Your goal is to draw eyeballs towards your brand. Although it may be easy to default to measuring an increase in followers, you’ll want to focus on metrics like reach and exposure. The number of impressions you create should increase as your campaign progresses. You should be seeing an increase in new visitors.

Facebook insights https://dashthis.com/support/facebook-insights-metrics-definitions-in-plain-english/

Most social media platforms will give you a dashboard to measure these metrics. Facebook has page insights and Business Manager. They also power a unique “people-based” measurement system called Atlas. Instagram uses Facebook’s page insights system as well. If you’re on LinkedIn, you can use Company Page Analytics to track your progress.

Social media platforms are equipped with tools you can use to track the success of your marketing campaigns. It may require a few days to learn at first, but knowing what to measure will get you to love social media.

Although some metrics may not be as transparent as you’d like, they can give you a much better sense of whether your campaign is working or not.

 

Being a step ahead of the competition

As discussed earlier, social listening can help you collect data. But the data doesn’t have to be limited to your brand. Social media can be used to watch your competitors as well, which is a huge step in being proactive.

Competitive intelligence obtained through social media can help you predict your competitor’s next move. Especially when the data is created in real-time. Tweets, shares, and posts about your competition can answer a lot of questions you might have had. You want to be a step ahead of your competition, right?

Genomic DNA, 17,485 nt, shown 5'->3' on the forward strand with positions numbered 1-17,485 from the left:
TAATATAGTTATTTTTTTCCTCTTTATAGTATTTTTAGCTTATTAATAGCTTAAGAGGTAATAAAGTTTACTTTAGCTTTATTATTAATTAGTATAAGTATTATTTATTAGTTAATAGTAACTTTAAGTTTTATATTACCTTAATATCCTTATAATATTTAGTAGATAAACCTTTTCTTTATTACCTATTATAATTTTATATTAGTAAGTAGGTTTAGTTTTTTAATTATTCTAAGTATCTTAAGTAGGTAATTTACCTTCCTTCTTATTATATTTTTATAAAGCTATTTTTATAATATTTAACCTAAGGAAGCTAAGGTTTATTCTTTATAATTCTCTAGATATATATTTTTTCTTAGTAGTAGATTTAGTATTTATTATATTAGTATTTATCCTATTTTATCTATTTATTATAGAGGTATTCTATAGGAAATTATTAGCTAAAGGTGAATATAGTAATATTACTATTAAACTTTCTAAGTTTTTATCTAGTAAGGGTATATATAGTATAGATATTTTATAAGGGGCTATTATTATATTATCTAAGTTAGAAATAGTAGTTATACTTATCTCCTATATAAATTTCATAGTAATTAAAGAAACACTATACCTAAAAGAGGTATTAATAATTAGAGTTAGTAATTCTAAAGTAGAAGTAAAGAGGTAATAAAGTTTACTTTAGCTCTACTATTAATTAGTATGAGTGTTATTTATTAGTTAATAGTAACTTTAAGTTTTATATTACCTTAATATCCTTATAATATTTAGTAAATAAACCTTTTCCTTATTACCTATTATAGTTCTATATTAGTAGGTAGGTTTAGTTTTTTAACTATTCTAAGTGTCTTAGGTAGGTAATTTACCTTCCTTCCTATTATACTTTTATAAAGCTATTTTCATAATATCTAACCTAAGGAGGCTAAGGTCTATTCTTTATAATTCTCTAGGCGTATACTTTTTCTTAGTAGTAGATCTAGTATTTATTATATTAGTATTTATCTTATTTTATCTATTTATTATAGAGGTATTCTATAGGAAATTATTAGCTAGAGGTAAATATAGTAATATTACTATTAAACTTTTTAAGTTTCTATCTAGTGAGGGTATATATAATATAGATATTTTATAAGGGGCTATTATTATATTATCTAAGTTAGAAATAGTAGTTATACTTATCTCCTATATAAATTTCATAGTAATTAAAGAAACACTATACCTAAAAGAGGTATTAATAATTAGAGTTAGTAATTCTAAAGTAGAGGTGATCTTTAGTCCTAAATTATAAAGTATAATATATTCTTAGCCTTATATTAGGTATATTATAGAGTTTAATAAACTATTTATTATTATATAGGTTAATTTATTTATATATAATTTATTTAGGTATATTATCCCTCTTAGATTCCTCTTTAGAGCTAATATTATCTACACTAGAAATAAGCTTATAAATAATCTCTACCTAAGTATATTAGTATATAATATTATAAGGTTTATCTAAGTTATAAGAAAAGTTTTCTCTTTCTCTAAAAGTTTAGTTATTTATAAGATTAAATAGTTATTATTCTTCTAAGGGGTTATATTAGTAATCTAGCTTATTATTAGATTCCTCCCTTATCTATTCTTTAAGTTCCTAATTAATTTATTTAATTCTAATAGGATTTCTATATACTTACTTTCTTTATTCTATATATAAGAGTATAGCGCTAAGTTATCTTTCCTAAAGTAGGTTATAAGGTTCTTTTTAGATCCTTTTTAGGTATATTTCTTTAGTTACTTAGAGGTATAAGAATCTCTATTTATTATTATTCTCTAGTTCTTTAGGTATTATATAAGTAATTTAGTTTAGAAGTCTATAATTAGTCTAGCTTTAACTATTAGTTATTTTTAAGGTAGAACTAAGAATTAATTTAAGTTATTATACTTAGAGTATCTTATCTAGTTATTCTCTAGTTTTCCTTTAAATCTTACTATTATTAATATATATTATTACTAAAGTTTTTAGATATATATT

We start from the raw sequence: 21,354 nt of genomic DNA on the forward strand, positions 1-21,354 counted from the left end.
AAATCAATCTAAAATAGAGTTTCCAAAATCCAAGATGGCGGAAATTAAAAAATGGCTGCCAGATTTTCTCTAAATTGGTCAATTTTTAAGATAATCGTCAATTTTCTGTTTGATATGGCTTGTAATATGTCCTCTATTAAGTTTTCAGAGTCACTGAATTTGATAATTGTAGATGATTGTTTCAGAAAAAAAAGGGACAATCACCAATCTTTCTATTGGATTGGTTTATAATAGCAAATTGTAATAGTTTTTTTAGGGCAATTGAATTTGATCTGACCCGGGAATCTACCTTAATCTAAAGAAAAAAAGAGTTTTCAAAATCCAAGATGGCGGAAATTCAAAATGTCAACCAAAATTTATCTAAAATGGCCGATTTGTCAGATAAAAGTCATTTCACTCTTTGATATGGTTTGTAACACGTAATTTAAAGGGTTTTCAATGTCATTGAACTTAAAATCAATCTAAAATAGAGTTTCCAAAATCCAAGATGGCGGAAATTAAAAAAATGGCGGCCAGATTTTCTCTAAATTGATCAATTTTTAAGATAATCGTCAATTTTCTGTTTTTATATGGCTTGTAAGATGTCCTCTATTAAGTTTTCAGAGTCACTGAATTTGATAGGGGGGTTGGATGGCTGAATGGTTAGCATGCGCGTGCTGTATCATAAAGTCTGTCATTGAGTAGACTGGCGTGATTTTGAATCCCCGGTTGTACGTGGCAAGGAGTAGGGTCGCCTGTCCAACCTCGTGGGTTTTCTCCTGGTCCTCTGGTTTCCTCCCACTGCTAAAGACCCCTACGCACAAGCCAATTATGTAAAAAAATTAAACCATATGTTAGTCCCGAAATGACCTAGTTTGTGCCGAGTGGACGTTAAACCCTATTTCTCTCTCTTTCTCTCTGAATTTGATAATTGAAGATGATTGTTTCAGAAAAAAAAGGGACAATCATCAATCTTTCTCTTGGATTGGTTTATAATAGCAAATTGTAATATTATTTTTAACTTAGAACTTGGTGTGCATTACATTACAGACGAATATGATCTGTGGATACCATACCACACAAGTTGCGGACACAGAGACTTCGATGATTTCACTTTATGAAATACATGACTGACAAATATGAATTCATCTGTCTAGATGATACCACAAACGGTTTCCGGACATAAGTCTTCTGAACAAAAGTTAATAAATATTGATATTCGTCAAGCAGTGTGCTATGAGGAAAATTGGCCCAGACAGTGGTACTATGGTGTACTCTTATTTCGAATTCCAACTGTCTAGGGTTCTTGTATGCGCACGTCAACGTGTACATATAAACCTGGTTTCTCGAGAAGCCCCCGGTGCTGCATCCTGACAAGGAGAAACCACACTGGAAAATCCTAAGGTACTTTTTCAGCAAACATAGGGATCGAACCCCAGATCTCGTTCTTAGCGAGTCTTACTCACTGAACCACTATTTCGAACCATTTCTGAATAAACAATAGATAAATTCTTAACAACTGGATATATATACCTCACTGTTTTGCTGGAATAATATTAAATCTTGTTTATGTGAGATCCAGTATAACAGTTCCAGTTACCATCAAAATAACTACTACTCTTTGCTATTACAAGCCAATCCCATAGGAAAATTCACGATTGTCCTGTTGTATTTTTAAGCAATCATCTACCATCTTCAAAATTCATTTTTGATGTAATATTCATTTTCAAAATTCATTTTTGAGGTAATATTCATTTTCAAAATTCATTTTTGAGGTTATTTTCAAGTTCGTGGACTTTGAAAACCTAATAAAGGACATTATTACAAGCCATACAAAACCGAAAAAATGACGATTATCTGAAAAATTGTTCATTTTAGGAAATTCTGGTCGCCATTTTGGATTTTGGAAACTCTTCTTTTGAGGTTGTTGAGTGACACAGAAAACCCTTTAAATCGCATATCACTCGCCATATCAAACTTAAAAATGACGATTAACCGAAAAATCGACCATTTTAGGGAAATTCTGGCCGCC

Monitoring your competition’s target audience can be useful. Especially when you’re looking to expand your company’s target market. They could be reaching a completely different audience, one that you haven’t tapped into yet. You might end up finding a newer, much more profitable customer base.

Follow any mentions or shares about their brand and find out why people talk about them. Is it because their product or service has something you don’t? Have they left unresolved issues that you can potentially solve?

Understand how your competitors interact with their audience. Identify what works for them. Find out what type of content gets their audience to start engaging. Look for potential gaps you can fill, such as gaps in their customer service.

Tracking what your competition is doing can help you create marketing initiatives of your own. Maybe you’ll craft a campaign aimed at acquiring their customers left with unresolved issues.

In the case that they are a complete ghost on social media, you will still likely find people talking about their brand. Their employees or customers could be mentioning their brand right now. This is why monitoring social media is important – conversations are happening all the time.

You can even take this approach at a macro level. You don’t need to focus on just the local competition. Learning what works for your competitors in the next state or country can also help you sustain a competitive advantage.